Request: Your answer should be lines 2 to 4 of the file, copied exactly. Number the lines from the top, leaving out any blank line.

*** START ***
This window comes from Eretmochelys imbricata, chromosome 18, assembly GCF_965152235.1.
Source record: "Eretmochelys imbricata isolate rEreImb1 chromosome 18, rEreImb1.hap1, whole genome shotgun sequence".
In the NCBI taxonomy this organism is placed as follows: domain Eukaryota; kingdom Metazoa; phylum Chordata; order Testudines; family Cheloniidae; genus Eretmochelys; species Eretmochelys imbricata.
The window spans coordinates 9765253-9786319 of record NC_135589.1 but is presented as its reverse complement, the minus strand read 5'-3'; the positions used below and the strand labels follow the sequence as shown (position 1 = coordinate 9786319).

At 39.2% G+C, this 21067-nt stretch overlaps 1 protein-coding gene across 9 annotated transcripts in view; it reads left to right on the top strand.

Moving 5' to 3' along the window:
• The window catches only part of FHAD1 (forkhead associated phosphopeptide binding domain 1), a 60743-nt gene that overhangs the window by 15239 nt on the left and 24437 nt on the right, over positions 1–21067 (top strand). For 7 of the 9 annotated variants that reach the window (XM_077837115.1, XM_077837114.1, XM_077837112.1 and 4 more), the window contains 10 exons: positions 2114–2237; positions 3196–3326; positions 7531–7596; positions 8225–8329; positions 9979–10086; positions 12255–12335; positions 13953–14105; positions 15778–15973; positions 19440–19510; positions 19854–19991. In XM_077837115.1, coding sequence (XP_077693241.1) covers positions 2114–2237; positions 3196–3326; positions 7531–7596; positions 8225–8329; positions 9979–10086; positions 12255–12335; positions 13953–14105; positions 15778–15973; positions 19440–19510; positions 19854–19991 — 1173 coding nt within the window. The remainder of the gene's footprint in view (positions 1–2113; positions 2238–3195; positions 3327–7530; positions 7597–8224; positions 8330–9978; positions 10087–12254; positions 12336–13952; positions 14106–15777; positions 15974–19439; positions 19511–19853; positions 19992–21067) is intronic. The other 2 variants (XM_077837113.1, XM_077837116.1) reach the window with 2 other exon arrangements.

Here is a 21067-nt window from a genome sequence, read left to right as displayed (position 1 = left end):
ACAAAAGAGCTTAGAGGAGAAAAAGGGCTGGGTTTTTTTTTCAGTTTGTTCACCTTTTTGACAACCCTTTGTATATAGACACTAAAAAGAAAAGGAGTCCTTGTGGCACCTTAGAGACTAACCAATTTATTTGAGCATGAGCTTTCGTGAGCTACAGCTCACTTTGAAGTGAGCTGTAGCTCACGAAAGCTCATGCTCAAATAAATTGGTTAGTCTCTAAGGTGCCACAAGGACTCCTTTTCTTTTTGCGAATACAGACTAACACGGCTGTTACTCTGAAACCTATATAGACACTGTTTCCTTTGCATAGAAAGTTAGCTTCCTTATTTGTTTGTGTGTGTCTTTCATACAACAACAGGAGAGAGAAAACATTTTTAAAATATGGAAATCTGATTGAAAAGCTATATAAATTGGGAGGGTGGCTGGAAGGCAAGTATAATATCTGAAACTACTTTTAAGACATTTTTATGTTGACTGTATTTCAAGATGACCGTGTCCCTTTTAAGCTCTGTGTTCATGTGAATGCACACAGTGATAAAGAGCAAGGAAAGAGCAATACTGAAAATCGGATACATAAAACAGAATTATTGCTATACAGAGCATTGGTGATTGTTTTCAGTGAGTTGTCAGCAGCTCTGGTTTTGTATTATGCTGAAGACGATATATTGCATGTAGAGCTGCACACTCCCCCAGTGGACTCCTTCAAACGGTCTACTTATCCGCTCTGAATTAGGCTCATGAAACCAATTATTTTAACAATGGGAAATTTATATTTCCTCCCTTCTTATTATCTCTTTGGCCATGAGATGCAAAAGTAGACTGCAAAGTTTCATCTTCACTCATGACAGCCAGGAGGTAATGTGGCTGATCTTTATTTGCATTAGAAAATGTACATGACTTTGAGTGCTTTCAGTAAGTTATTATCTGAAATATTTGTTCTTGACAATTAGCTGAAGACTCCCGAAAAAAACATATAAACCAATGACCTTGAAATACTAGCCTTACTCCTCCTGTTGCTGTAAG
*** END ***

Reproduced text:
Source record: "Eretmochelys imbricata isolate rEreImb1 chromosome 18, rEreImb1.hap1, whole genome shotgun sequence".
In the NCBI taxonomy this organism is placed as follows: domain Eukaryota; kingdom Metazoa; phylum Chordata; order Testudines; family Cheloniidae; genus Eretmochelys; species Eretmochelys imbricata.
The window spans coordinates 9765253-9786319 of record NC_135589.1 but is presented as its reverse complement, the minus strand read 5'-3'; the positions used below and the strand labels follow the sequence as shown (position 1 = coordinate 9786319).